What do you SEE? When you look at your Board of Directors, Executive Team and Senior Managers, what do you see? Do you see people that look like your desired customer base? Or do they look like you? Do these “pictures” give your employees the confidence that if they excel they can make it to one of these levels? If not, your efforts will weaken your credibility as a leader. They will also weaken the effectiveness of your Diversity Executive. We have surveyed 100,000,000 employees. We can tell you with 99% confidence that you are about to lose great people because your actions don’t match your diversity messaging.
Reject the “Hard to Find” crap. Your company innovates and solves highly complex problems everyday. Using the exact same leadership focus, curiosity, design thinking you can solve this problem too. Ben & Jerry’s is based in Vermont where less than 2% of the population is African-American, yet they exceed that number in their employee base. Why? They set interview targets that require that recruiters develop a diverse pool of “HIGHLY QUALIFIED” candidates before the manager can start the interview process. Due to pressure from managers, only great, value-adding recruiters have survived.
Put someone in charge. But make sure this individual is an outstanding senior executive whose track record is at least equal to those on the senior leadership team. If not, your efforts will not deliver results. The employees will see this appointment as politically driven vs. business-performance driven. Initiatives won’t go far without an innovative leader who will disrupt the status quo; that is what the companies on our list have done. It’s not surprising that many organizations on our best workplaces for diversity lists have outstanding executives in upper management-level positions who oversee their organization’s diversity efforts and report directly to the CEO or other C-suite executive. Some of those organizations include PwC, which has a chief diversity officer; NVidia, which has a chief administrative officer responsible for meeting diversity goals; Hyatt Hotels Corp., and USAA.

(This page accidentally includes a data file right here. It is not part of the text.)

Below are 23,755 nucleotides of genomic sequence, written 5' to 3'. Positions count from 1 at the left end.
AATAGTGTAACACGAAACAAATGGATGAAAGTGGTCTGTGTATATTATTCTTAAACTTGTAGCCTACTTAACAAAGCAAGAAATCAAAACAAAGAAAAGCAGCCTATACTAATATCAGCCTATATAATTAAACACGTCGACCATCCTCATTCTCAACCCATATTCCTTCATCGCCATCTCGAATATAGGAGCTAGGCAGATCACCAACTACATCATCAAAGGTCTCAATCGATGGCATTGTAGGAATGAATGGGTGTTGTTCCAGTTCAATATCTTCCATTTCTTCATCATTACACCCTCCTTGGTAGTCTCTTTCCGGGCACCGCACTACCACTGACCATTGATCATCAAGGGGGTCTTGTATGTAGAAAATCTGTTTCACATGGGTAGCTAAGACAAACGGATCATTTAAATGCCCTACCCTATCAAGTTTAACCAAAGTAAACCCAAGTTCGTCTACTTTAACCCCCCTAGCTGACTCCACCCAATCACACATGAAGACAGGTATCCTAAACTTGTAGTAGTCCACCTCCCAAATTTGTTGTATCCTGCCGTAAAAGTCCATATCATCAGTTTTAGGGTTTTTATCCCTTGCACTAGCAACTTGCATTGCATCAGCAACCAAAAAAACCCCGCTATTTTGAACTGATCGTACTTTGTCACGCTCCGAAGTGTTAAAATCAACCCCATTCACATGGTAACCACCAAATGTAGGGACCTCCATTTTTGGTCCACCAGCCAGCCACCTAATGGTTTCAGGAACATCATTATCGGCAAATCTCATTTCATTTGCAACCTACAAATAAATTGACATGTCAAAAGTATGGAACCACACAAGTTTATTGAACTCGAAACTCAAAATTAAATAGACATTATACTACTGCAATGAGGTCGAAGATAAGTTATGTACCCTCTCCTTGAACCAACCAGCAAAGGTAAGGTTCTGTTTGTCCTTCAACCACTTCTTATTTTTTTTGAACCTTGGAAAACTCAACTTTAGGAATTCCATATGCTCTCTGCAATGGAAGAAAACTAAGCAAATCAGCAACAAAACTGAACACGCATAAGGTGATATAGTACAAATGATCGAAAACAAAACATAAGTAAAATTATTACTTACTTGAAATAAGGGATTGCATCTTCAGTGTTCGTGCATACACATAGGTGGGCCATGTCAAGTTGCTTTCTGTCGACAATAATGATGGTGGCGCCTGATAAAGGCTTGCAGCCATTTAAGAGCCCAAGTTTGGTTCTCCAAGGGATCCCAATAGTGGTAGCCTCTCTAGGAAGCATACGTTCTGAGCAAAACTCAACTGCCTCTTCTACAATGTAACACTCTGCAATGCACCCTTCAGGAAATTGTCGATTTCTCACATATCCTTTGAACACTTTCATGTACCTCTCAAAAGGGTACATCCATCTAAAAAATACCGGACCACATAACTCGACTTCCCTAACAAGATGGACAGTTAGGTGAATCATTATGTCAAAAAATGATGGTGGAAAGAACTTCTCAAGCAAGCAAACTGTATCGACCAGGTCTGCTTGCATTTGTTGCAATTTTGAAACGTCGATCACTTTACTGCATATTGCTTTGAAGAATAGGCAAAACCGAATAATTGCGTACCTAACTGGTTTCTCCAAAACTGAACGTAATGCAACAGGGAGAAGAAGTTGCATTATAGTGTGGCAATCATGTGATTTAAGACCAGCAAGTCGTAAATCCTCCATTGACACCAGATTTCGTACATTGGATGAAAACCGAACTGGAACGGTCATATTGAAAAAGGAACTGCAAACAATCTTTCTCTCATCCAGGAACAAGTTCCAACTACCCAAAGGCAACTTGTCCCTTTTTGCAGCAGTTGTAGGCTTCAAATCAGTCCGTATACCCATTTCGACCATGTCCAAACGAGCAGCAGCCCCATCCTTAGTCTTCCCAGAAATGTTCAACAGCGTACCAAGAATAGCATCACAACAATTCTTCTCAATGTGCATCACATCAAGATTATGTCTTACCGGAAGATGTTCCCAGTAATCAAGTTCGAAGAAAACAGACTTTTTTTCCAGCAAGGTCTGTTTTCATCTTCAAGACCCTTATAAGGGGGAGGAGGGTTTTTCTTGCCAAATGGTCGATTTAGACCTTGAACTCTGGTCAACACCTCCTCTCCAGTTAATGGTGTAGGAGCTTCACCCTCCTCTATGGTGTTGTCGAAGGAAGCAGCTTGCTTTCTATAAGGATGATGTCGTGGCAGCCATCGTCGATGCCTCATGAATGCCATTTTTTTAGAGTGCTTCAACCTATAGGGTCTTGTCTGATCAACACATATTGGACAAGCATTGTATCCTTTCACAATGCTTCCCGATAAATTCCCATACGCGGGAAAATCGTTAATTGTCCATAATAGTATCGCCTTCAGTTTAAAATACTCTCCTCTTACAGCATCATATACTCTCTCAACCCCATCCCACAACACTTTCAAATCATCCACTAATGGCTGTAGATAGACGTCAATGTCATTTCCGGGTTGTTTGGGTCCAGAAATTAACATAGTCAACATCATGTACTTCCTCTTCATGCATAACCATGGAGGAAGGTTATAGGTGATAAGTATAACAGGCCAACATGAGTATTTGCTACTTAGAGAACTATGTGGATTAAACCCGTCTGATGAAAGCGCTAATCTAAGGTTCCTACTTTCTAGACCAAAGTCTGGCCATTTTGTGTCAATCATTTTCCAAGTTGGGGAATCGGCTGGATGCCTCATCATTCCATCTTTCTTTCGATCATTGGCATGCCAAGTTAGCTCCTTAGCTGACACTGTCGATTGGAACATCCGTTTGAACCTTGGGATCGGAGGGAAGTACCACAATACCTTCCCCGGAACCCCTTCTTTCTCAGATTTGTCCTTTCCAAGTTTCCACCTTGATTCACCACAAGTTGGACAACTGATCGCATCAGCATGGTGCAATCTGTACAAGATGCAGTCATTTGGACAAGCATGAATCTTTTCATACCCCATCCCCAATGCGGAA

Create opportunities to celebrate differences. Companies such as Baptist Health South Florida and FedEx Corp. host multiple events throughout the year where employees learn about each other’s cultures and backgrounds. A substantial portion of employees at Katalyst Technologies are from India, so to celebrate Diwali, the Indian festival of lights, the company sends boxes of traditional Indian sweets to its Indian employees along with cards signed by managers.
Make a financial commitment to do better. At the same time Microsoft disclosed failing to achieve diversity milestones for 2016, the company said starting in 2017 it will tie meeting those goals to senior executives’ bonuses. Microsoft Chief Executive Officer Satya Nadella also talks about diversity at monthly Q&A sessions with employees. And the company publishes an annual diversity report.
Get involved. Companies are showing their support of employees by coming together to tackle an onslaught of state bills limiting LGBT and transgender people’s rights expected to be introduced at the beginning of 2017. Salesforce, No. 35 on the 2016 Best Workplaces for Diversity, helped organize a mid-November summit to discuss strategies for addressing Texas legislation that would void nondiscrimination ordinances, and proposals elsewhere that would restrict LGBT rights.
Read more on the topic in our new report on the Best Workplaces for Diversity. And expect to hear more from us on this important topic in the coming months, including at the Great Place to Work FOR ALL conference in Chicago in May 2017.
Don’t retreat or head to the sidelines. Go deeper into what we call the “trust game”—creating a work environment where every employee trusts their leaders, takes pride in their jobs and enjoys their colleagues. Deepen your commitment to create a great place to work FOR ALL. Do it for your people. Do it for your business results.
Do it for your country. Because work is a space that can help unite the United States during this divided time. It is a space where trust—among people of different political persuasions, of different education levels, races, sexes, ages and sexual orientations—can be rebuilt. Where bonds of friendship can grow. Great workplaces for all can help our society come together, stronger, greater than ever.